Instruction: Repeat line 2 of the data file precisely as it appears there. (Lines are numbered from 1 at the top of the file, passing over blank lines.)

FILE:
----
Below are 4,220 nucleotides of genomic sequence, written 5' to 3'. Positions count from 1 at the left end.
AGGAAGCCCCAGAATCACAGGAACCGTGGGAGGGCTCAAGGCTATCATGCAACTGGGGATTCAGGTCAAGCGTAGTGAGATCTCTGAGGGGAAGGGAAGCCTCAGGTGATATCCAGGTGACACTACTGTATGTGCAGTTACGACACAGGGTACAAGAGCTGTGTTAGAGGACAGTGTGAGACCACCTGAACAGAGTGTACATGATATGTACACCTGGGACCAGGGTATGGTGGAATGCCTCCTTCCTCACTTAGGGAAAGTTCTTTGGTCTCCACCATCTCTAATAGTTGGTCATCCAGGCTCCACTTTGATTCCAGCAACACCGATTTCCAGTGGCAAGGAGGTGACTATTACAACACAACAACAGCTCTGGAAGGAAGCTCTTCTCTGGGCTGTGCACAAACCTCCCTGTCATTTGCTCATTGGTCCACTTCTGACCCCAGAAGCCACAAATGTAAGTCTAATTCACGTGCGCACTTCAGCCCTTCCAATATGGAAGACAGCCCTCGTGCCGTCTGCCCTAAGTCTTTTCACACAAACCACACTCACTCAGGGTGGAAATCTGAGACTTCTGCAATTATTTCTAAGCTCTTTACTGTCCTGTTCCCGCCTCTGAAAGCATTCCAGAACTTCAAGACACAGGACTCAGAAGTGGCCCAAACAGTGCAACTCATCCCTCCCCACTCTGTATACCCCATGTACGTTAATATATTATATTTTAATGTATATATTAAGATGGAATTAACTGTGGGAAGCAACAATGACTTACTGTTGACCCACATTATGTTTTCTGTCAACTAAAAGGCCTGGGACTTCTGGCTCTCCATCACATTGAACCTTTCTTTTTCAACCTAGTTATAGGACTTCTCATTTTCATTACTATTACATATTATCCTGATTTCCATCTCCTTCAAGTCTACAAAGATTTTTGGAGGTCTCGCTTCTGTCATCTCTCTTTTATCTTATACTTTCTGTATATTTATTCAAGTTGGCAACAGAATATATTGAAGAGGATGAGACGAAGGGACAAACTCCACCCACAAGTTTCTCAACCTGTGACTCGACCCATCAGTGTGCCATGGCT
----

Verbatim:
AGGAAGCCCCAGAATCACAGGAACCGTGGGAGGGCTCAAGGCTATCATGCAACTGGGGATTCAGGTCAAGCGTAGTGAGATCTCTGAGGGGAAGGGAAGCCTCAGGTGATATCCAGGTGACACTACTGTATGTGCAGTTACGACACAGGGTACAAGAGCTGTGTTAGAGGACAGTGTGAGACCACCTGAACAGAGTGTACATGATATGTACACCTGGGACCAGGGTATGGTGGAATGCCTCCTTCCTCACTTAGGGAAAGTTCTTTGGTCTCCACCATCTCTAATAGTTGGTCATCCAGGCTCCACTTTGATTCCAGCAACACCGATTTCCAGTGGCAAGGAGGTGACTATTACAACACAACAACAGCTCTGGAAGGAAGCTCTTCTCTGGGCTGTGCACAAACCTCCCTGTCATTTGCTCATTGGTCCACTTCTGACCCCAGAAGCCACAAATGTAAGTCTAATTCACGTGCGCACTTCAGCCCTTCCAATATGGAAGACAGCCCTCGTGCCGTCTGCCCTAAGTCTTTTCACACAAACCACACTCACTCAGGGTGGAAATCTGAGACTTCTGCAATTATTTCTAAGCTCTTTACTGTCCTGTTCCCGCCTCTGAAAGCATTCCAGAACTTCAAGACACAGGACTCAGAAGTGGCCCAAACAGTGCAACTCATCCCTCCCCACTCTGTATACCCCATGTACGTTAATATATTATATTTTAATGTATATATTAAGATGGAATTAACTGTGGGAAGCAACAATGACTTACTGTTGACCCACATTATGTTTTCTGTCAACTAAAAGGCCTGGGACTTCTGGCTCTCCATCACATTGAACCTTTCTTTTTCAACCTAGTTATAGGACTTCTCATTTTCATTACTATTACATATTATCCTGATTTCCATCTCCTTCAAGTCTACAAAGATTTTTGGAGGTCTCGCTTCTGTCATCTCTCTTTTATCTTATACTTTCTGTATATTTATTCAAGTTGGCAACAGAATATATTGAAGAGGATGAGACGAAGGGACAAACTCCACCCACAAGTTTCTCAACCTGTGACTCGACCCATCAGTGTGCCATGGCT